...The sparkling action comedy has a subversive punchline to deliver. This is #CineFile, where our critic Rahul Desai goes beyond the obvious takes to dissect films and shows that are in the news.
Last Updated: 09.38 AM, Apr 28, 2023
A TEENAGER lashes out when her 20-something sister falls in love. She feels betrayed and threatened. They were rebels together. Now she is convinced that her sister has succumbed to the conventions of companionship. She is also convinced that the Prince Charming isn’t exactly the Prince Charming everyone thinks he is. She can’t understand why nobody else sees the red flags. She can’t fathom why nobody else believes her. So the disgruntled sibling sets out to sabotage the grand wedding. As a result, she has emotional showdowns with her sister as well as the groom’s family. But she doesn’t give up. It’s the most trying phase of her young life.
This is the storyline of Nida Manzoor’s Polite Society. At first glance, it sounds like a familiar tale of coming-of-age angst. One can almost visualise the verbal jousts and the grim reckonings. But the genius of this film lies in its stubborn defiance of genre etiquette. Manzoor imagines — or reimagines — Polite Society as a rip-roaring action comedy. The commentary is stitched into the DNA of the film. Here’s how it actually goes: A British-Pakistani teenager, Ria Khan (a charming Priya Kansara), is an aspiring stuntwoman who runs a martial arts channel called Khan-Fu. Ria’s elder sister, Lena (Ritu Arya), is in a funk after dropping out of art school. When vulnerable Lena is successfully set up with an eligible Pakistani bachelor, Salim (Akshay Khanna), at a fancy Eid party, Ria is furious. She knows that this ‘settling’ is Lena’s rebound from the heartbreak of losing her way. She also suspects that Salim’s wealthy mother — the Queen Bee of the local Muslim community, Rahela (Nimra Bucha) — is a devious villain. What follows is an adventure full of wannabe spy missions, bone-crunching and bloody face-offs, rom-com wit, and a chaotic climax that uses a famous Devdas song better than Devdas once did.
This playful synthesis of treatment and cultural identity is not new. We saw it recently with Miss Marvel. One can even describe Polite Society as: The Archaic Practice of Arranged Marriage through the lens of a Marvel-Stanning Gen-Z Influencer. But the thing about this film is that the treatment is not (just) a gimmick. If anything, it validates the over-the-top mindset of a generation that we often dismiss as impulsive and flimsy. The exaggerated tone is Ria’s fantastical way of making sense of the regressive world. (In a not-so-parallel universe, Ria’s woke and impassioned tweets are probably being mocked by boomers). She looks at problems a little more dramatically than the rest, because she’s a social media kid whose sensibilities and ideals are derived from a melange of pop-culture moments. Any situation, for her, is an excuse to service her hyperactive perspectives.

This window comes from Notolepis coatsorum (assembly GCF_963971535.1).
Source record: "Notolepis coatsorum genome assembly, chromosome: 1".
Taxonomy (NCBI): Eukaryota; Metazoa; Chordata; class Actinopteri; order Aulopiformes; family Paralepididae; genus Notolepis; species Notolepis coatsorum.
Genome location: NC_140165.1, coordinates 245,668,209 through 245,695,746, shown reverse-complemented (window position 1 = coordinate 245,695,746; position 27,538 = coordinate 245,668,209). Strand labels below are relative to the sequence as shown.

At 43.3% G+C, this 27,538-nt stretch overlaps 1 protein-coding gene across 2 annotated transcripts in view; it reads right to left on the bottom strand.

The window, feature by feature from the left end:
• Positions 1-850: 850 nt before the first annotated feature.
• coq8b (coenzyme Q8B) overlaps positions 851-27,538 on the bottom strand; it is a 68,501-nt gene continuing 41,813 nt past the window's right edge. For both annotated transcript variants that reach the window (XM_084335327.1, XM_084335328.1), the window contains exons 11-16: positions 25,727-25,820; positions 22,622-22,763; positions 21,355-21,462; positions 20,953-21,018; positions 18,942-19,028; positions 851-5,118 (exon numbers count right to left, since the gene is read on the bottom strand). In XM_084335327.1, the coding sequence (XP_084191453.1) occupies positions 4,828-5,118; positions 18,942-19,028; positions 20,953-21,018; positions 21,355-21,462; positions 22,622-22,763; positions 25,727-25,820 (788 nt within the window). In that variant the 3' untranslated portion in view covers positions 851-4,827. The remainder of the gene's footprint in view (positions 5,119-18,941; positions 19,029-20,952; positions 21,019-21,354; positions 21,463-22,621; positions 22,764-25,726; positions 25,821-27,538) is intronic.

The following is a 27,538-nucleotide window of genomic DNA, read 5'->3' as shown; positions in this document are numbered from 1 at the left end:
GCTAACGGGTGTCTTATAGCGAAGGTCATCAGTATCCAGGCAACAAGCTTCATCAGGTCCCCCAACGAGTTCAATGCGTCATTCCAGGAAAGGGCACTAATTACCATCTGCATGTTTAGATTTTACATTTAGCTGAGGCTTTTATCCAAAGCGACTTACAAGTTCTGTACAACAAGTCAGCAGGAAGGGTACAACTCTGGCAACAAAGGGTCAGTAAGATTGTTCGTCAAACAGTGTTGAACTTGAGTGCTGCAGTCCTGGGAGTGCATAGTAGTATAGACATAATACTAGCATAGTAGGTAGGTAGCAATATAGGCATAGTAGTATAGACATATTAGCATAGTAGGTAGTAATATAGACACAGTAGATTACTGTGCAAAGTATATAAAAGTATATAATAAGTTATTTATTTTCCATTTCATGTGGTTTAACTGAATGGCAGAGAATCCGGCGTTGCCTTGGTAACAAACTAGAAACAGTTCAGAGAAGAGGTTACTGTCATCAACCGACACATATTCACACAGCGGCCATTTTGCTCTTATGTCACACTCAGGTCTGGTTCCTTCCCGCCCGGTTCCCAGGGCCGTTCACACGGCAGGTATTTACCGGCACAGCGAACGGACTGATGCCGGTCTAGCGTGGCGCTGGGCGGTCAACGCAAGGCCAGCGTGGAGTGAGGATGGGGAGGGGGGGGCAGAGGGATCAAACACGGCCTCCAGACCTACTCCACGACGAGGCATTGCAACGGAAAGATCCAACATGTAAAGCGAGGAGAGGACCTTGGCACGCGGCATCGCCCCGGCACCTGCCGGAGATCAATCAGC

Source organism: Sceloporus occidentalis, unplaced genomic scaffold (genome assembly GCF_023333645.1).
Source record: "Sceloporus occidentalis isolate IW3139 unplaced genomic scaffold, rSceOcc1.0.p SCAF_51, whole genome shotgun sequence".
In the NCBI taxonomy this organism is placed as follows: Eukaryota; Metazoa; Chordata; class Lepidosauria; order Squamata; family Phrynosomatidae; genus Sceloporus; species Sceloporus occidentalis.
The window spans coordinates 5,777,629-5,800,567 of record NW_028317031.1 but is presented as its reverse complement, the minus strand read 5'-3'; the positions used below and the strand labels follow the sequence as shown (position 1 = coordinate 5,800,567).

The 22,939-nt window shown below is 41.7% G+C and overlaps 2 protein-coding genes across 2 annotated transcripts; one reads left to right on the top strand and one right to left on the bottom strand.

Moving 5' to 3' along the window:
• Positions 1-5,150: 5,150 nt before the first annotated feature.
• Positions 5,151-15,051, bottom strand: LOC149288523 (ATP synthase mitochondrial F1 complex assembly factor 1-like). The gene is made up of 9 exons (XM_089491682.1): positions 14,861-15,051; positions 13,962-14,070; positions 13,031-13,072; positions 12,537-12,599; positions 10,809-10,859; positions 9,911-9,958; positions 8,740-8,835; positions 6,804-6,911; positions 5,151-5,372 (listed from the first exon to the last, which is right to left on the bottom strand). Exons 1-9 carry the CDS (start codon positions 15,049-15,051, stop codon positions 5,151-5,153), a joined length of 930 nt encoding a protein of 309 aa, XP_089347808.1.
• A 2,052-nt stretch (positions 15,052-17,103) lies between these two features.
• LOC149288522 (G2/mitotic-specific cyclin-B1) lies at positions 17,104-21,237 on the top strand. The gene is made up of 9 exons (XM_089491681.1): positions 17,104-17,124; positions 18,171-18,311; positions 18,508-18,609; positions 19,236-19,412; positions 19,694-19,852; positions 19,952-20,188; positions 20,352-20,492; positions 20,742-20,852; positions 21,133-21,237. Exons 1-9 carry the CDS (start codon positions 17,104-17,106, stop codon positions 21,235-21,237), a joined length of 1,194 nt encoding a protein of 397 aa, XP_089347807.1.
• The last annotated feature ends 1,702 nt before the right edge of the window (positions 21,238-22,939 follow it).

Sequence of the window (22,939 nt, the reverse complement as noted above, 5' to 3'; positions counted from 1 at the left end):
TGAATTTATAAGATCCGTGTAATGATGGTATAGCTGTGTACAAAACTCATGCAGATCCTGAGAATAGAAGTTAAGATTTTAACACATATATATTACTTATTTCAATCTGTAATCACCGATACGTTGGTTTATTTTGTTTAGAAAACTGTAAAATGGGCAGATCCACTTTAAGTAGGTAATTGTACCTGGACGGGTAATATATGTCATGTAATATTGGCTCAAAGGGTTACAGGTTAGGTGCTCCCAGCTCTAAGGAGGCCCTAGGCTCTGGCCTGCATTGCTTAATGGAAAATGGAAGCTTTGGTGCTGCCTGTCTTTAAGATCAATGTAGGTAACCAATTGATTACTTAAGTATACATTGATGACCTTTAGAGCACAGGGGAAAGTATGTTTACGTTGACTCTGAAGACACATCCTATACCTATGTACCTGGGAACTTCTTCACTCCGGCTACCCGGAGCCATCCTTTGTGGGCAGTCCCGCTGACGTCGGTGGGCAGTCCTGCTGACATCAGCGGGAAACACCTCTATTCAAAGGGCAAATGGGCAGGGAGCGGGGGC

So if the reality of a scene is “School bully teases Ria,” she processes it as “Ria engages in no-holds-barred combat with a bully in the cafeteria while classmates bay for blood”. If the reality is “Ria and Lena have a teary argument in the bedroom,” she processes it as “Ria and Lena have a door-smashing, wall-denting and nose-bleeding mano-a-mano”. If the reality is “Rahela chastises Ria for being rude and irrational,” she processes it as “Rahela and Ria embark on a gravity-defying battle for the ages”. And most of all, if the reality reads “Rahela finds her son Salim a suitable housewife,” Ria likely processes it as “Mastermind Rahela tests fertility of human vessels with Momma’s Boy Salim in a hidden lab to find the suitable candidate to breed clones of herself”. For those aware of the tender toxicity of South Asian mother-son love, the war cry of “Salim wants to put his mom in his wife!” just hits differently.